At the same time, Boutros Boutros-Ghali, the UN Secretary-General, recommended the Security Council either scale down the UN operation in Bosnia or replace UN troops with a multinational force.
The two developments suggested an effort by the international community to develop a credible threat of force against the Bosnian Serbs. This impression was reinforced when the Defence Secretary, Malcolm Rifkind, last night announced that British troops will take part in a new mobile Theatre Reserve Force with the capacity to counter attacks on UN forces. The Force, under the command of Brigadier Andrew Pringle, Commander of British Forces, will also be used to secure aid convoys and protect engineering projects.
Mr Clinton's earlier position was that US soldiers would be deployed only to monitor a peace agreement or assist in the withdrawal of the UN force. But yesterday he said he would consider a request from Britain and France to help redeploy UN troops inside Bosnia.
"As Commander-in-Chief, I will carefully review any request for an operation involving the temporary use of our ground forces," Mr Clinton said.
"I believe we should be prepared to assist Nato if it decides to meet a request from the United Nations troops for help in a withdrawal or in a reconfiguration and a strengthening of its forces ... We have obligations to our Nato allies and I do not believe that we can leave them in the lurch."
Mr Boutros-Ghali told the Security Council in New York there were four options facing the UN. He rejected the options of withdrawing the 22,400-strong UN Protection Force (Unprofor) or attempting to maintain the status quo. A third option, he said, called for the use of offensive action by individual states - but not under UN command.
Mr Boutros-Ghali seemed to prefer regrouping and reducing Unprofor. Under this proposal the force would negotiate agreements between the parties, deliver humanitarian aid and maintain a presence in "safe areas", but not use force to defend them. Diplomats said some combination of his recommendations, including consideration of a multinational force separate from the UN force, are more likely to be favoured by national governments.
The reserve force announced by Mr Rifkind would include an armoured infantry battalion group incorporating three companies of Warrior vehicles in first battalion Devonshire and Dorset Regiment, light Scimitar tank units in the British Cavalry Battalion and some Lynx helicopters.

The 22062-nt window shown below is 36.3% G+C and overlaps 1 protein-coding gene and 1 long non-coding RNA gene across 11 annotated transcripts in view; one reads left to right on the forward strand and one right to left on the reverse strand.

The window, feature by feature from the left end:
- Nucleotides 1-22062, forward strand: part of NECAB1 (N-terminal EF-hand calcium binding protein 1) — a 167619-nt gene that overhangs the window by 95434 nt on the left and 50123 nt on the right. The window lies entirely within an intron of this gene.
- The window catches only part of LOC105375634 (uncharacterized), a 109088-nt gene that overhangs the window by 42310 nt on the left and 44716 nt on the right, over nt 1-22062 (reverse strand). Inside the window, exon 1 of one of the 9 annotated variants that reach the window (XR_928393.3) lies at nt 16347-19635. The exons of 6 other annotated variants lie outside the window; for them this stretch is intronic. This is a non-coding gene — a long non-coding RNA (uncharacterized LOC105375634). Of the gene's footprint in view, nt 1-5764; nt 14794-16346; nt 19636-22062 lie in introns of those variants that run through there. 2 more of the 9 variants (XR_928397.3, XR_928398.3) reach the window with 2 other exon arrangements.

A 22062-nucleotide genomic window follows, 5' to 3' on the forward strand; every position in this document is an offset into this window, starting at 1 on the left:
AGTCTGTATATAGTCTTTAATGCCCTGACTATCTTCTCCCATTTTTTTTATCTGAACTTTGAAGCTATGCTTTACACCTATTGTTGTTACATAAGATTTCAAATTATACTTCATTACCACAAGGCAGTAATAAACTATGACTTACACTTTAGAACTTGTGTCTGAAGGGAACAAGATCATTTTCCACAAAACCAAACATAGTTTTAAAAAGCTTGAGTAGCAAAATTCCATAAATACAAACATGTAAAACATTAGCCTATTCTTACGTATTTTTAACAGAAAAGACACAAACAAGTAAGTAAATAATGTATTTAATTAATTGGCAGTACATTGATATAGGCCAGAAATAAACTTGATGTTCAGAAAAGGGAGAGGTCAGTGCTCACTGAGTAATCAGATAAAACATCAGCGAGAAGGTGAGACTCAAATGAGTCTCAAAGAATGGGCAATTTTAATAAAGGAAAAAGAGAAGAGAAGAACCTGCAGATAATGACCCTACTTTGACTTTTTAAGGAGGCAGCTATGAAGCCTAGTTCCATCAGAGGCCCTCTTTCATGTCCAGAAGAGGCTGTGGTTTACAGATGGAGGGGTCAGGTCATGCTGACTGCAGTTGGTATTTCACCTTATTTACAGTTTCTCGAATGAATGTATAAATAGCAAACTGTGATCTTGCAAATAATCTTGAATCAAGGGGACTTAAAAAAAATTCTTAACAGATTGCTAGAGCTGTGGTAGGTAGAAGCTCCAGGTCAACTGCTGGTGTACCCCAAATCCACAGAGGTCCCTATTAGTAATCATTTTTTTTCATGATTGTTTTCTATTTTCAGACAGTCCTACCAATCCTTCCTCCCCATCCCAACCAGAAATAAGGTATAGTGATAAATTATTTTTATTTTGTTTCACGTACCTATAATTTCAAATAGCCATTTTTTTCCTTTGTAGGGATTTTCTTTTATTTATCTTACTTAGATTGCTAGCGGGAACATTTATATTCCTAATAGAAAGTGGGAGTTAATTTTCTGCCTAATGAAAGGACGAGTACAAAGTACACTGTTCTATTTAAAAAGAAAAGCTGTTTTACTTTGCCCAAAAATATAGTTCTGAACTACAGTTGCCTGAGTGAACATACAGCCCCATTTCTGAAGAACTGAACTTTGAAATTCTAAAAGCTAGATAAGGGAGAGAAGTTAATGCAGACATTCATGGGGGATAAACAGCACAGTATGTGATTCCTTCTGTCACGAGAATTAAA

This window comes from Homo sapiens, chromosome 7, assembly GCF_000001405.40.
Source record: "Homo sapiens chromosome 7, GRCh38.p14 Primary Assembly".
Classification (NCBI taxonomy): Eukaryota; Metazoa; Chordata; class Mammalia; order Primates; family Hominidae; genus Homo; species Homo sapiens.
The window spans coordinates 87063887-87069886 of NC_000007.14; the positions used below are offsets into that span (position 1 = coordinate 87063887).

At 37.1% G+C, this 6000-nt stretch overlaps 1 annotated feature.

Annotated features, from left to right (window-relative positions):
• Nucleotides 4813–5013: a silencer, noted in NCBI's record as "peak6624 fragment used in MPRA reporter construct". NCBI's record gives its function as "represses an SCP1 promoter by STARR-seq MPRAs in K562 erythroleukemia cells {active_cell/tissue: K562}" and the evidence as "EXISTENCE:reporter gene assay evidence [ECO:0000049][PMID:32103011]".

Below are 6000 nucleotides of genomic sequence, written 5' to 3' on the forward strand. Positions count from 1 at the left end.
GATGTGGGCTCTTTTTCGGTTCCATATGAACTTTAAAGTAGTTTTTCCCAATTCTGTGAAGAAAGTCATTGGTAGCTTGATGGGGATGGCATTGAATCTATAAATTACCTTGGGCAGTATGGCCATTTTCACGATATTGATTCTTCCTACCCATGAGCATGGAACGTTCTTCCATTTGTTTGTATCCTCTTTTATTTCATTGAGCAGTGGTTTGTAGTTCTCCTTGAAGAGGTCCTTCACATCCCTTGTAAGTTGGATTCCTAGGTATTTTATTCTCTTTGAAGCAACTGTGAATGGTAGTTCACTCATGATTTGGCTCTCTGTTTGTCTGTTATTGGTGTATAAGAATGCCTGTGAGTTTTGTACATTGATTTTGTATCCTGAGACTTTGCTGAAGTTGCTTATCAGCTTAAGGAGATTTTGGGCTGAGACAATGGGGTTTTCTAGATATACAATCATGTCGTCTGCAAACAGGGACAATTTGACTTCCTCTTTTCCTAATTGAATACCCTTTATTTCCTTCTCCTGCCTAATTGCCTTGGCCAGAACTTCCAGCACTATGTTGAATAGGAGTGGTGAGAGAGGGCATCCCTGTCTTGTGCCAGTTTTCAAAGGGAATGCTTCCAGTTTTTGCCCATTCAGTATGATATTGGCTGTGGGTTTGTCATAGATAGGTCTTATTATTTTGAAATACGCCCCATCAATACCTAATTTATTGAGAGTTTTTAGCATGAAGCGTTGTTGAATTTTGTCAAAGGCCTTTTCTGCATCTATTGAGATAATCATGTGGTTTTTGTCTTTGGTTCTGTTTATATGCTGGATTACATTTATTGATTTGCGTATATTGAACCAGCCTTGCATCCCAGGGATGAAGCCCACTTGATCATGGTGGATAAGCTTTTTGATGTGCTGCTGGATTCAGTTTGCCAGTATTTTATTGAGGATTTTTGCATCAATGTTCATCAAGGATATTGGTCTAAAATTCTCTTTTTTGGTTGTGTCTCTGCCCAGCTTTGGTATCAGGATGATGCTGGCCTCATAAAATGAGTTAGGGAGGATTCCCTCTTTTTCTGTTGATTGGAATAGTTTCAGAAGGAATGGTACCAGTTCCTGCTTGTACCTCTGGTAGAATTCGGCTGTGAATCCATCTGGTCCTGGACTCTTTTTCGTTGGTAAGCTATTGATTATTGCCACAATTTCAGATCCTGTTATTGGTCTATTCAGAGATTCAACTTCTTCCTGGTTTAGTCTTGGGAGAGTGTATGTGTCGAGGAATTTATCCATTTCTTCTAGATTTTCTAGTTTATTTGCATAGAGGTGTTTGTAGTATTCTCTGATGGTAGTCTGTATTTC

Mr Rifkind said the Dutch had agreed to contribute a reinforced marine company and that the Force, which he described as a "very important initiative", would include elements of the British reinforcements including artillery batteries and an armoured engineers squadron, as well as units already in Bosnia.
In a sign of faltering Bosnian Serb intransigence, Miroslav Tolholj, the "information minister" of the rebel Bosnian Serb government, said his side was ready to talk with the international community about the almost 400 UN peace-keepers being held hostage.
"We are calling for immediate discussions and we are ready to meet representatives of the [Big Powers'] Contact Group in Pale or in Sarajevo," he said.
Mr Tolholj's announcement marked a softening of the Bosnian Serb position that talks on the hostages could begin only after the international community guaranteed no further air attacks. "For the moment they are asking us to liberate the blue helmets and that's all," he said.
"If they propose to us to sit down around a table and simultaneously talk about the freedom of the blue helmets and the security guarantees we are asking for, that's all right with us."
The Bosnian Serb offer is probably connected to fears that President Slobodan Milosevic of Serbia may recognise Bosnia.Reuse content